EDITORIAL: New star at CMU: The incoming president shares its global ambitions
Feb 10, 2013 (Menafn - Pittsburgh Post-Gazette - McClatchy-Tribune Information Services via COMTEX) --Out of habit and proximity, some Pittsburghers may still think of Carnegie Mellon University solely in terms of its handsome campus in Oakland, the full flowering of the seeds planted by industrialist/philanthropist Andrew Carnegie in 1900. But, as the university is right to say, these days it is a global leader in research and ideas.
In addition to Pittsburgh, it has campuses in Qatar and Silicon Valley, California, and it offers degree programs to students in Asia, Australia, Europe, Africa and Latin America. Approximately 35 percent of Carnegie Mellon's students come from 115 nations outside the United States, marking the student body as one of the 10 most international among four-year U.S. institutions. While it ranks among America's best schools, it also competes as one of the best on the planet.
To serve its global ambitions it will soon have a president who originally came from the other side of the globe. On July 1, Subra Suresh will become the ninth president in the university's history, replacing Jared L. Cohon, whose great contributions over 16 years as president laid the foundation for further excellence and growth.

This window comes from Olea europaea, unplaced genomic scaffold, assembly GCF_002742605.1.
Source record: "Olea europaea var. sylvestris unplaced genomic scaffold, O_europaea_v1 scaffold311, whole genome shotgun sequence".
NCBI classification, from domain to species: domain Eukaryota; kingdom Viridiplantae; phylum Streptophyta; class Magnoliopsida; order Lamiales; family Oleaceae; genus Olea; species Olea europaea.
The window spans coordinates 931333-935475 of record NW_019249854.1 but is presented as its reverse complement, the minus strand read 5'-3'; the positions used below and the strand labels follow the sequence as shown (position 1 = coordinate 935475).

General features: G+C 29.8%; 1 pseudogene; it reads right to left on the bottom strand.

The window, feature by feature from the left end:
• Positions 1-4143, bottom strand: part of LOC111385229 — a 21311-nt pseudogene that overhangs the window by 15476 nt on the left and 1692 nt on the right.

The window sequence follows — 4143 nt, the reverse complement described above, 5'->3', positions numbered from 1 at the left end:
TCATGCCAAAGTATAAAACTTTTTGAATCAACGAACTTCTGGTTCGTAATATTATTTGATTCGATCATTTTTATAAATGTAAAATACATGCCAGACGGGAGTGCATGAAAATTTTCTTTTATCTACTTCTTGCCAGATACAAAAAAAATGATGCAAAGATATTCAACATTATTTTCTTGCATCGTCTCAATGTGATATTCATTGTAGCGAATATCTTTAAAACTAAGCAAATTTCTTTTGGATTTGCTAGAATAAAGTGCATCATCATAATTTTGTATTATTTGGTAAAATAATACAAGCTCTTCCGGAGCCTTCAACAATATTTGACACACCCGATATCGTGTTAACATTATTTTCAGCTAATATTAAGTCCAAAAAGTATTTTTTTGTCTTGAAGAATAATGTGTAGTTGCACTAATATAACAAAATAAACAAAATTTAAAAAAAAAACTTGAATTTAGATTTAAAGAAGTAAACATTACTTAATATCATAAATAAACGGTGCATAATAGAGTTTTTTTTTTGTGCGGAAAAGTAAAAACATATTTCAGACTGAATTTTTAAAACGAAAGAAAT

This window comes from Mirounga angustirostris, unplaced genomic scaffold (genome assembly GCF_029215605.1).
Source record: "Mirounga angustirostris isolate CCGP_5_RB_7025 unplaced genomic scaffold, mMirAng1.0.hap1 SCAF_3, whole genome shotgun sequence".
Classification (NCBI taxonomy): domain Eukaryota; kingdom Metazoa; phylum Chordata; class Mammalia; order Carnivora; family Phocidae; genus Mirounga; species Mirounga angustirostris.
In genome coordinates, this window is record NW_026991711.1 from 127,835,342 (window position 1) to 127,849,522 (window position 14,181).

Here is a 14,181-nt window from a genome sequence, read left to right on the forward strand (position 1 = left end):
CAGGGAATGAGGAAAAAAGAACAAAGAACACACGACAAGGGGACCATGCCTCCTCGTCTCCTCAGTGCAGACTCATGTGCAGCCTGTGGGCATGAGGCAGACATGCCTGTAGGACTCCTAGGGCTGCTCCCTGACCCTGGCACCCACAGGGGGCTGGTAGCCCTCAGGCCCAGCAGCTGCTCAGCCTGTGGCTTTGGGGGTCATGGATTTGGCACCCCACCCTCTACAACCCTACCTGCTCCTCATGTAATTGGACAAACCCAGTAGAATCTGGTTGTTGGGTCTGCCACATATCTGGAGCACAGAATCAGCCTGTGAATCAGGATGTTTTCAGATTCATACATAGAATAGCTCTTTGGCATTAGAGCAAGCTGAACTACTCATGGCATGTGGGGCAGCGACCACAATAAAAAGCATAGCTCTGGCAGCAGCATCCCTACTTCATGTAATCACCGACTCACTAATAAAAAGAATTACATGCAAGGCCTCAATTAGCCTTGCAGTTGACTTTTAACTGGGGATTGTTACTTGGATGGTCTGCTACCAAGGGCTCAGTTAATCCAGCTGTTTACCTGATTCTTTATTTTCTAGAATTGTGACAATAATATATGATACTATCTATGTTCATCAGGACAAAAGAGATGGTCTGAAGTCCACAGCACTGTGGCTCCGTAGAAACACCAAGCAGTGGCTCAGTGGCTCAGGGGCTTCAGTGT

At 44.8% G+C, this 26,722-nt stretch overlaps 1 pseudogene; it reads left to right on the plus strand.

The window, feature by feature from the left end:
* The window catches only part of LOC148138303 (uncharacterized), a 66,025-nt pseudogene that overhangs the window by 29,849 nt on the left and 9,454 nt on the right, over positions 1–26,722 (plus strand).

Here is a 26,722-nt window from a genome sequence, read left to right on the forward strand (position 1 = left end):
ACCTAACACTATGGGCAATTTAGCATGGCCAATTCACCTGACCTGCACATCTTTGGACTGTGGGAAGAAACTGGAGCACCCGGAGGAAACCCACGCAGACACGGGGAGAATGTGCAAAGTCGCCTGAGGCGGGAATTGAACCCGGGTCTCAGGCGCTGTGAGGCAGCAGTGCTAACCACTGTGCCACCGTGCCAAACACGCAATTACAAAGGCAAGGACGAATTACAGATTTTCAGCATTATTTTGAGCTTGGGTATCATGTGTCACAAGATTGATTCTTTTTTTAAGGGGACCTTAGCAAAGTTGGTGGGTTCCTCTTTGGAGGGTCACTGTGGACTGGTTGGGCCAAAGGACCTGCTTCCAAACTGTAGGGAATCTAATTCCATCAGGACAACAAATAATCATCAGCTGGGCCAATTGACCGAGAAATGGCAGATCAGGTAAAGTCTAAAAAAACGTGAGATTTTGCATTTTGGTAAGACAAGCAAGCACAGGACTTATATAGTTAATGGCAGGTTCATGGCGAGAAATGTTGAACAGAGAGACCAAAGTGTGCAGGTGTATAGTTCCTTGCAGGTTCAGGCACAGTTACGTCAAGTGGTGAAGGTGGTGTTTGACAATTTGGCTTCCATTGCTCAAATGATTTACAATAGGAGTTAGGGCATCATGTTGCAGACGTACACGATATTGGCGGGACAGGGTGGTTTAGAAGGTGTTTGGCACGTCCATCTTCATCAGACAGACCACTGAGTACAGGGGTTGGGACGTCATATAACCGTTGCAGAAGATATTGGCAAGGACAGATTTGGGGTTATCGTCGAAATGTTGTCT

Mr. Suresh, 56, who came to this country from Mumbai, India, at the age of 21, is an engineer and scientist of superlative distinction. He has been director of the National Science Foundation since 2010, and President Barack Obama was moved to praise his work there in a statement. Although validation doesn't come much higher than that, his previous job was also at the highest level, as engineering dean at the prestigious Massachusetts Institute of Technology (where he earlier earned a doctor of science degree).
The search committee has chosen well in picking a successor to the distinguished Mr. Cohon. Not only will the new president be amply qualified, he also will be representative of many of the university's own students with their world-shaking ambitions. Surely Andrew Carnegie would have wished him well. He, too, was an immigrant who went on to do great things.
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